But I can fit my End-Of-Semester to-do list on a sticky note, so that’s something good and exciting.

The List (2017 Edition) –> habits

The List (2017 Edition) –> habits
  • learn French
  • constellations
  • garden –> grow things
    • herbs
    • flowers
    • produce
  • dance –> ballet
  • sew –> how to work the machine
  • beach –> all day
  • museum day
    • fancy dress
  • formal dinner date
  • performance
  • 100 balloons

I feel as if there’s more that I want to do, but I keep reminding myself that I might be unemployed over summer and therefore need to be careful with what I plan.

 

three years

three years

10005860_10152720402347977_105868955_oIt’s my anniversary with WordPress. With SempiternalHeart, and that clean slate I desperately craved when I transitioned from homeschooling to community college.

Three years ago, I was getting ready for graduation. I’d lost my best friends to heart ache and was about to enter what I would later call The Dark Times.  I wasn’t eating enough and I was throwing up too much, mostly from nerves because I hate change and life never seemed to stop, but sometimes because of my nonexistent sense of self-worth and the confidence that so often abandoned me.  I was a mass of angry tears and red cheeks, of gnawed fingertips and gawky limbs.

Sometimes I miss it, the fellowship and close-knit groups that I’d managed to infiltrate.

Sometimes I want to go back, to tell myself what comes next, that it’s going to get better, that Life After wasn’t going to shake me the way I anticipated.

I feel like this should be a celebration, but the alert about what today is only made me reminisce in an unhealthy way, traveling back bit by bit into how the last three years transpired, into everything that happened.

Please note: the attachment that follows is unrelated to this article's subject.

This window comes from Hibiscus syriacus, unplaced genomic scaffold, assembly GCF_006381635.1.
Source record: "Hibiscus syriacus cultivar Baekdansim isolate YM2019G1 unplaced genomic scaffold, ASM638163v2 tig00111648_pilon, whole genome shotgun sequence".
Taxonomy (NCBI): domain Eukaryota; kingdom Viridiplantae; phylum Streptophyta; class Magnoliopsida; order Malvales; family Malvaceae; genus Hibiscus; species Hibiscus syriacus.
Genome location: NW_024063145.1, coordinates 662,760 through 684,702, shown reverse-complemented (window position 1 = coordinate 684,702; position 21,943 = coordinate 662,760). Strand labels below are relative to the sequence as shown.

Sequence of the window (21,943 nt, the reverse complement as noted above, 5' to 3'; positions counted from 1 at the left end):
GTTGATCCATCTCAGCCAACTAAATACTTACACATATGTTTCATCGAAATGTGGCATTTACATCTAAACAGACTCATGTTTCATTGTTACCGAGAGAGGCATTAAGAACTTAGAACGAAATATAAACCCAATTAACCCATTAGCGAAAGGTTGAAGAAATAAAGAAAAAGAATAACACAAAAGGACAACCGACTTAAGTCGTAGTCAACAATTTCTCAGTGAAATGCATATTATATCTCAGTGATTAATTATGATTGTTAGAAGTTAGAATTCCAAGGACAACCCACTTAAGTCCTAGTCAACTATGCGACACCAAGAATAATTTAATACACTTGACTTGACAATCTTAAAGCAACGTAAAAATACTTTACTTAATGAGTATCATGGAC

I knew I shouldn’t have had that third cup of coffee.


Summer is creeping up, and I’m awaiting it anxiously.  My face-to-face mini mester fell through, so my sole obligation will be an online geology course and (hopefully) a job.  I haven’t figured out if I’ll be committing a couple of days a week to the UHWC or if I plan on teaching piano, or if there will be some other option, but I’m looking forward to a break.

Petrichor.

Petrichor.

Last weekend was one for the books, and I can’t find the words to describe how perfect it was so here it is, in pictures.

The Curly Haired Wonder and I began the weekend early with Big City Shenanigans at Hermann Park, MFAH, and a mutual first-bar experience.
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Yes, that is my tipsy face.


Saturday was the Bayou City Book Fest (and coffee shop adventures) with the infamous Lindsey Renee of Ever Ink Press.

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IMG_2284Everything smells like dirt today — even though I’m surrounded by pavement, it reminds me of home.  The urge to take off my shoes and sit on a blanket in the grass with a book is unbearable.

First things first: I made an 86 on a stats exam.  Years ago, I would have been crushed seeing anything lower than a 94 on anything.